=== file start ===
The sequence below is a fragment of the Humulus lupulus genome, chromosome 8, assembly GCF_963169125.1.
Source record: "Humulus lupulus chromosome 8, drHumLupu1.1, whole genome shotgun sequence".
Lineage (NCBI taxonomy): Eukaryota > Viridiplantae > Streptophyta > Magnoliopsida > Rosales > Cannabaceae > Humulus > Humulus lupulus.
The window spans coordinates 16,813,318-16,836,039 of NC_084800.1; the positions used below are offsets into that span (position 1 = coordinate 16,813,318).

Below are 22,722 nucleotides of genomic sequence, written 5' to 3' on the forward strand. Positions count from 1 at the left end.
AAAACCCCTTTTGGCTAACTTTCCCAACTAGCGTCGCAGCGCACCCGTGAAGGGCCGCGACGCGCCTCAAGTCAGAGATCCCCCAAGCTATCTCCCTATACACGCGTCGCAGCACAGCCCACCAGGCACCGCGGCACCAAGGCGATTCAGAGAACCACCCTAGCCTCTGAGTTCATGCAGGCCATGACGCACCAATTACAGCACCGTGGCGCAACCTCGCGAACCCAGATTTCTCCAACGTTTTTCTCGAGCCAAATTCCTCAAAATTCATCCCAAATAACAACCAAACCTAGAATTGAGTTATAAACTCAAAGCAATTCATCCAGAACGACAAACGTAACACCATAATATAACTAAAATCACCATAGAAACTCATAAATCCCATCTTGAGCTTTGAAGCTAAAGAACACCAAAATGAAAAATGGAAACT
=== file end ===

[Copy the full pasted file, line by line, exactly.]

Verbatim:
The sequence below is a fragment of the Humulus lupulus genome, chromosome 8, assembly GCF_963169125.1.
Source record: "Humulus lupulus chromosome 8, drHumLupu1.1, whole genome shotgun sequence".
Lineage (NCBI taxonomy): Eukaryota > Viridiplantae > Streptophyta > Magnoliopsida > Rosales > Cannabaceae > Humulus > Humulus lupulus.
The window spans coordinates 16,813,318-16,836,039 of NC_084800.1; the positions used below are offsets into that span (position 1 = coordinate 16,813,318).

Below are 22,722 nucleotides of genomic sequence, written 5' to 3' on the forward strand. Positions count from 1 at the left end.
AAAACCCCTTTTGGCTAACTTTCCCAACTAGCGTCGCAGCGCACCCGTGAAGGGCCGCGACGCGCCTCAAGTCAGAGATCCCCCAAGCTATCTCCCTATACACGCGTCGCAGCACAGCCCACCAGGCACCGCGGCACCAAGGCGATTCAGAGAACCACCCTAGCCTCTGAGTTCATGCAGGCCATGACGCACCAATTACAGCACCGTGGCGCAACCTCGCGAACCCAGATTTCTCCAACGTTTTTCTCGAGCCAAATTCCTCAAAATTCATCCCAAATAACAACCAAACCTAGAATTGAGTTATAAACTCAAAGCAATTCATCCAGAACGACAAACGTAACACCATAATATAACTAAAATCACCATAGAAACTCATAAATCCCATCTTGAGCTTTGAAGCTAAAGAACACCAAAATGAAAAATGGAAACT